Sitting in front of my computer for two or three 75-minute Zoom meetings in a day, completing schoolwork and tasks which can only be done via said computer (and maybe giving myself a break and watching an episode of TV), my screen time is soaring to nauseous heights. This certainly doesn’t make me feel like I’m doing what’s best for my health. Ending the day with raw eyeballs and the inklings of a headache doesn’t make me want to go back and do the same thing the next day.
After nearly two years of this on and off, I cannot believe that a “life” online is better than the alternative of accepting a daily series of small risks in exchange for immense benefits mentally, physically, intellectually and socially. From the beginning of the pandemic, there has been evidence of mental health disorders rising, and, reflecting on the 2020-2021 school year, online learning yielded worse academic outcomes.
Duke has told us time and time again that in-person classes have not led to high levels of Covid transmission—unlike activities such as in-person dining, which appears to again be allowed. We should have regulations to mitigate Covid as much as possible—like not having hundreds of students sleeping together in a hamlet of tents, which notoriously causes mass illnesses starting next week—but not when the costs of virtualizing are greater than the risks of being in person with proper precautions. We must accept that the appearance of good intentions will never make Covid go away.
At this point, certain events with a high risk of Covid transmission are inevitably going to happen—sports games, private parties, eating out or simply living with roommates. And people are making their own decisions about how much risk they wish to take in their social lives. Likewise, many events and businesses are making their own restrictions for those who choose to attend. But when in-person events, such as classes, are digitized, it becomes something of a double punishment for the people who are making the safest Covid-related decisions they can regarding interactions with other people.
I struggle to see how anyone else could have lived during this pandemic and not come to the conclusion that interacting with other people in person is one of the most important things in life, and therefore, we should do everything we can to ensure that it can continue to happen. How can people have had over a year of living behind a screen and think, oh, I’d like to do that some more?
But, entities like Duke, who must abide by the popular liberal viewpoints vis-à-vis pandemic regulations, have decided to privilege the health and maintenance of their images over the physical and mental health of the individuals impacted by their policies. It’s simply performative; the pandemic has become more about people and organizations maintaining their political façade of choice—whether that be of collective care, individual freedom or somewhere in between—than it has anything to do with the actual health of any person.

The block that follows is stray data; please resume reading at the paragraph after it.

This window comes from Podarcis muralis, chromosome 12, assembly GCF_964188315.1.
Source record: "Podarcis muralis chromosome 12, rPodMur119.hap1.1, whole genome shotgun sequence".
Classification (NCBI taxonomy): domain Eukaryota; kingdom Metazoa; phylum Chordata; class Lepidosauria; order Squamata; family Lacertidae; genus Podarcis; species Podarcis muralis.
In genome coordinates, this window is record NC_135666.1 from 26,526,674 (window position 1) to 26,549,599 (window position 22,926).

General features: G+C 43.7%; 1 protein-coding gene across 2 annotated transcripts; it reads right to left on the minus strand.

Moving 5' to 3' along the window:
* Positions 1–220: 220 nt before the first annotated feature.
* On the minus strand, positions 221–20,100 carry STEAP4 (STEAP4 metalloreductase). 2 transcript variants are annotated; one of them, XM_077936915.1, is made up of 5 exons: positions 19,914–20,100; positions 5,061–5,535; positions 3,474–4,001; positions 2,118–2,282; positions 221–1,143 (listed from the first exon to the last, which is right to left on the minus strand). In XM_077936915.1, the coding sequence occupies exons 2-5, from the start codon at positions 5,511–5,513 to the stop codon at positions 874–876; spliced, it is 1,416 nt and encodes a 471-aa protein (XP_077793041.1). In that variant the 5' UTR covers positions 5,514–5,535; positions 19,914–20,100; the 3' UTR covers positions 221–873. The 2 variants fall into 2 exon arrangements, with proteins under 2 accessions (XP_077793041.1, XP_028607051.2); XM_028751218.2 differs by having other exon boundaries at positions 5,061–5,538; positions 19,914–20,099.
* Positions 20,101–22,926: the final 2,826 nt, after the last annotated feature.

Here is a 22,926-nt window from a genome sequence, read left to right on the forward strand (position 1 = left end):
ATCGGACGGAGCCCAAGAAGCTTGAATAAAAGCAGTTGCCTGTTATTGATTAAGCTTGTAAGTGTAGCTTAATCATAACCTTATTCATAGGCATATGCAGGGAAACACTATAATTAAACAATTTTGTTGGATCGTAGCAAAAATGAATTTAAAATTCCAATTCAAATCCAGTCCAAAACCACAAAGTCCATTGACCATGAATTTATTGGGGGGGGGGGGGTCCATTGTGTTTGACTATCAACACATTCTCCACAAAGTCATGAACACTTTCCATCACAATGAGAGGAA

The pervasivity of Zoom use, like the ugly stump and elaborate root system left by a hastily felled tree, signifies a pernicious subversion of societal values. It shows we collectively care more about appearance than reality. We keep throwing Zoom at the wall and hoping it will stick, and watching as it slides down every time.
Zoom use, like the overall presence of technology in our lives, has increased such that it is near impossible to imagine our lives without it, and thus we have been unable to detect the compounding of negative consequences to our well beings. It’s not natural to have so many layers of mediation between interactions that should be commonplace and simple. And the continuing desire to live behind a screen well into the future seems like another excuse for blurring the lines between work and life, appearance and reality, until there isn’t a distinction, and thus no need to cultivate a personal identity beyond one’s online interactions and activity.
Where do we draw the line? How can we say that a remote job or an online education is the equivalent to the real thing? Clearly, a Zoom college education is not as valuable as a fully in person one, but since we’re the ones, shall we say, fixing the price, it need not matter—since the value of an education now apparently lies only in the slip of paper we get at the end, and not the actual knowledge, relationships and life experience gained through the process.
I’m tired of this pandemic becoming more about who can be the best manifestation of their cultivated political persona and not about how we can compromise with all people—and not just the ones we agree with—to protect the health of ourselves and our loved ones, while not infringing too heavily upon the personal liberties of anyone else, with the hope that others will do the same. When health becomes delegated to politics and social façades become a stand-in for morality, no one wins.
Heidi Smith is a Trinity sophomore. Her column runs on alternate Wednesdays.
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